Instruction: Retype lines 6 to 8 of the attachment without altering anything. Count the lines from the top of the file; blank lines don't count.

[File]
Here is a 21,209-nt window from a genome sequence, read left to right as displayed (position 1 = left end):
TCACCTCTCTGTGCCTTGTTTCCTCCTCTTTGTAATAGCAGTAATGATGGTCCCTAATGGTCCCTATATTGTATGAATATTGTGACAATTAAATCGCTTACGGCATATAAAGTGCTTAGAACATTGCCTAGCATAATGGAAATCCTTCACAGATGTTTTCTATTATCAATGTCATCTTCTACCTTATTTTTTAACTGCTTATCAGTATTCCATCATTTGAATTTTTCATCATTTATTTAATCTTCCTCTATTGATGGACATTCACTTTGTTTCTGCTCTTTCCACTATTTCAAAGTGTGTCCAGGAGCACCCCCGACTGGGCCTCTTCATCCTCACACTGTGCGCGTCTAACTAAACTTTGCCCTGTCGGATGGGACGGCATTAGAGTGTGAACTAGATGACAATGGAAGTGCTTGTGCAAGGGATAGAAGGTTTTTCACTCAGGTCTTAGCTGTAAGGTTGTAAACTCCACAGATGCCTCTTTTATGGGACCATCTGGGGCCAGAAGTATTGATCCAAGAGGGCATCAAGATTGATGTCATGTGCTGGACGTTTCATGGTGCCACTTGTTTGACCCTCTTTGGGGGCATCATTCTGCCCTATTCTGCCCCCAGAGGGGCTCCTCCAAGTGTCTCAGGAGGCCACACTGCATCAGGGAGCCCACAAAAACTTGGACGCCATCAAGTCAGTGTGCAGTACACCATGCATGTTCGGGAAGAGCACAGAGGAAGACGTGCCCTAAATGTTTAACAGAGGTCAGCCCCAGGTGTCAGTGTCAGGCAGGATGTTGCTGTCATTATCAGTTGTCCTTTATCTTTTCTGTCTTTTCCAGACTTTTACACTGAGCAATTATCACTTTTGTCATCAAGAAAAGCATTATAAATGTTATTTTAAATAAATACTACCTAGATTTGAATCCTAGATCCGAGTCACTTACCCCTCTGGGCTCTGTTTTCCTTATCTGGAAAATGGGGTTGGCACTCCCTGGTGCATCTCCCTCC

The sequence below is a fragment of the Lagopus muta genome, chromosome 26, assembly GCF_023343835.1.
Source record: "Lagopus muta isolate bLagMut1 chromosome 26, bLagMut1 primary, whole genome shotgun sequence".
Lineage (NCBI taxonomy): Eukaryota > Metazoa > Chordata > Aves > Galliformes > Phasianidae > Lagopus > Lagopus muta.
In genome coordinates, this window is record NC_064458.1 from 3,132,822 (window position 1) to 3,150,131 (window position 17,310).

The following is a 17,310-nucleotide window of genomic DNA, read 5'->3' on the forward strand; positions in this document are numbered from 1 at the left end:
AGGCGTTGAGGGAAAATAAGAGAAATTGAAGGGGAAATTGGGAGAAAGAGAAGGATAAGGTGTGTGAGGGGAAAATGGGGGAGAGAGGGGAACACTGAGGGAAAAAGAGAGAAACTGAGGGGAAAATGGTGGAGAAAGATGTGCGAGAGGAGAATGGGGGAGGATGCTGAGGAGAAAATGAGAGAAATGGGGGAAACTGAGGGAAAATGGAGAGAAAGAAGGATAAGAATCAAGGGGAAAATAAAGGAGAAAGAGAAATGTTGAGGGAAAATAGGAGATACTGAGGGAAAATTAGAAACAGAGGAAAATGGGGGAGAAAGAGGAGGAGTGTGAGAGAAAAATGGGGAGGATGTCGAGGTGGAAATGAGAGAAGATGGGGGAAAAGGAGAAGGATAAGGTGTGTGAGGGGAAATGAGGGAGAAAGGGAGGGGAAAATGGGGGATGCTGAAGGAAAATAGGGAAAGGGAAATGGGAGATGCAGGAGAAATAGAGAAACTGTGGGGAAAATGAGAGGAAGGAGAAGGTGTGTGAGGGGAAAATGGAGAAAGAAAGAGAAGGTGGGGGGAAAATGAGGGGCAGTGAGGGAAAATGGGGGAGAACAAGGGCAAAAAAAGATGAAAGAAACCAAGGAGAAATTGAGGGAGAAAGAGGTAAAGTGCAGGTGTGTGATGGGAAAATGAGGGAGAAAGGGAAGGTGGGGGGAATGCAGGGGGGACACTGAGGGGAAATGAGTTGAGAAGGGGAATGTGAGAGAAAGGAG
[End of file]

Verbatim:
In genome coordinates, this window is record NC_064458.1 from 3,132,822 (window position 1) to 3,150,131 (window position 17,310).

The following is a 17,310-nucleotide window of genomic DNA, read 5'->3' on the forward strand; positions in this document are numbered from 1 at the left end:
AGGCGTTGAGGGAAAATAAGAGAAATTGAAGGGGAAATTGGGAGAAAGAGAAGGATAAGGTGTGTGAGGGGAAAATGGGGGAGAGAGGGGAACACTGAGGGAAAAAGAGAGAAACTGAGGGGAAAATGGTGGAGAAAGATGTGCGAGAGGAGAATGGGGGAGGATGCTGAGGAGAAAATGAGAGAAATGGGGGAAACTGAGGGAAAATGGAGAGAAAGAAGGATAAGAATCAAGGGGAAAATAAAGGAGAAAGAGAAATGTTGAGGGAAAATAGGAGATACTGAGGGAAAATTAGAAACAGAGGAAAATGGGGGAGAAAGAGGAGGAGTGTGAGAGAAAAATGGGGAGGATGTCGAGGTGGAAATGAGAGAAGATGGGGGAAAAGGAGAAGGATAAGGTGTGTGAGGGGAAATGAGGGAGAAAGGGAGGGGAAAATGGGGGATGCTGAAGGAAAATAGGGAAAGGGAAATGGGAGATGCAGGAGAAATAGAGAAACTGTGGGGAAAATGAGAGGAAGGAGAAGGTGTGTGAGGGGAAAATGGAGAAAGAAAGAGAAGGTGGGGGGAAAATGAGGGGCAGTGAGGGAAAATGGGGGAGAACAAGGGCAAAAAAAGATGAAAGAAACCAAGGAGAAATTGAGGGAGAAAGAGGTAAAGTGCAGGTGTGTGATGGGAAAATGAGGGAGAAAGGGAAGGTGGGGGGAATGCAGGGGGGACACTGAGGGGAAATGAGTTGAGAAGGGGAATGTGAGAGAAAGGAG